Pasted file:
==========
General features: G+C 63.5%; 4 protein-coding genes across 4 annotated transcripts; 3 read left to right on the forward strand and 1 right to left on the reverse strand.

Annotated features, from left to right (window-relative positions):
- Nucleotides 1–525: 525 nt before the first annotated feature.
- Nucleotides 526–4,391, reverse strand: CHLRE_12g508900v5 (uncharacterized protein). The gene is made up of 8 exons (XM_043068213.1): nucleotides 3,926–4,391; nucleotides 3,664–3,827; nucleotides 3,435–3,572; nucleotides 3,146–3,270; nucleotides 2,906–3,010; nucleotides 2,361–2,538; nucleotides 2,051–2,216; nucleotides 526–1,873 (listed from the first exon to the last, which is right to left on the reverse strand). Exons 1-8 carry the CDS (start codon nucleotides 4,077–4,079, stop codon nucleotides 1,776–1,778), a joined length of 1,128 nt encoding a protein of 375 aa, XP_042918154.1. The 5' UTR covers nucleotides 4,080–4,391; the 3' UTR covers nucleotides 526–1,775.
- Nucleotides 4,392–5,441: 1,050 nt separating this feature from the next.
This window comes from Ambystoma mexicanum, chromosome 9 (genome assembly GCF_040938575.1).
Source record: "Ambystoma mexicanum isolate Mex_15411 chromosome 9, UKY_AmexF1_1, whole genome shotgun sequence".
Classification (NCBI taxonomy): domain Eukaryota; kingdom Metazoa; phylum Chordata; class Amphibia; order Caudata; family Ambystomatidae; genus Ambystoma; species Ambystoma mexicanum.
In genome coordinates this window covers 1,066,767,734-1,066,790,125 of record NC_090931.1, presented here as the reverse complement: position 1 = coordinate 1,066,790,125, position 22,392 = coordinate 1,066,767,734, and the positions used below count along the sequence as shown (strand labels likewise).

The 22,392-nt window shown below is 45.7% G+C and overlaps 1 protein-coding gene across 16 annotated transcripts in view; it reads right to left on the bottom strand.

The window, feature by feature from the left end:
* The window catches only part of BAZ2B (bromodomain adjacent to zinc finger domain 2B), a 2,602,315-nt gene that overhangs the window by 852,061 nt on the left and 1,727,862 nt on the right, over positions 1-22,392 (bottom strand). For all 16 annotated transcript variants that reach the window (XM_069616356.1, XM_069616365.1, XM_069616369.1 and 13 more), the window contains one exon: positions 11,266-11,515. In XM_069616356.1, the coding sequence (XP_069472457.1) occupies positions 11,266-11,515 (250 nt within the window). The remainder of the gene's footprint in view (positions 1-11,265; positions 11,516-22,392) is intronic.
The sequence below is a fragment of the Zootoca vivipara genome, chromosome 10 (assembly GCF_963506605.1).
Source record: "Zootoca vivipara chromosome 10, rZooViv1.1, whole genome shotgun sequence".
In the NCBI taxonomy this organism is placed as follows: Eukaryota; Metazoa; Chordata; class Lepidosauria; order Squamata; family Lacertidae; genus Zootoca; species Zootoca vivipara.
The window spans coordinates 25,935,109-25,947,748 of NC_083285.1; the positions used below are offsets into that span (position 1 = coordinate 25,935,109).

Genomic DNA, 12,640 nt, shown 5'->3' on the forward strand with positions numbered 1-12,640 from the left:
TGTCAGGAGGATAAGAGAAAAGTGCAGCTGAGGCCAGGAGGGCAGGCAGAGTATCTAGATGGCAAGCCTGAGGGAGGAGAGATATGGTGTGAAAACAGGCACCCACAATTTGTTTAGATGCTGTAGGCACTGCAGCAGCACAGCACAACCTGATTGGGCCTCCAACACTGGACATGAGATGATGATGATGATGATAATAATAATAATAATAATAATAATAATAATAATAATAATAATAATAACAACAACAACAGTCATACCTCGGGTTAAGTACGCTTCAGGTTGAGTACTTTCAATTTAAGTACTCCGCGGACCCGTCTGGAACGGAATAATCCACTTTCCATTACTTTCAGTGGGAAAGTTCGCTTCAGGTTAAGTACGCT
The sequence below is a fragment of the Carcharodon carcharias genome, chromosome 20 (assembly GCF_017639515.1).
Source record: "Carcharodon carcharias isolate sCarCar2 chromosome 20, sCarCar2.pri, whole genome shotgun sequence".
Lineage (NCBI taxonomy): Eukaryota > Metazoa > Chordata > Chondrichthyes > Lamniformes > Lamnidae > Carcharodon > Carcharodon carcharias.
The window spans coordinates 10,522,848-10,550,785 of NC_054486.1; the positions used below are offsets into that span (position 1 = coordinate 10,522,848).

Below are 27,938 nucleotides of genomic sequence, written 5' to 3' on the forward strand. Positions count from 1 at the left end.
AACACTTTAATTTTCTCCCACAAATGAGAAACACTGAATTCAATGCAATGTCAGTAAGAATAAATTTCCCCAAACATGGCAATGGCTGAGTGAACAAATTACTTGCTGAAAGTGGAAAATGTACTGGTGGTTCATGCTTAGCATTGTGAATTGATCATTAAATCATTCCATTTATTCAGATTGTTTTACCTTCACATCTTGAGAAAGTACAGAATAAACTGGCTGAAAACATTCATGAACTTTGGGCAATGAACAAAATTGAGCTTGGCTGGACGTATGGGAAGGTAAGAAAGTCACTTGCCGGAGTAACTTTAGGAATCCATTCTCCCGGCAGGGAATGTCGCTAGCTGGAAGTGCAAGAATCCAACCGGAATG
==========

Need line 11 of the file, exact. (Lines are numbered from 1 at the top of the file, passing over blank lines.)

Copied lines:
The window, feature by feature from the left end: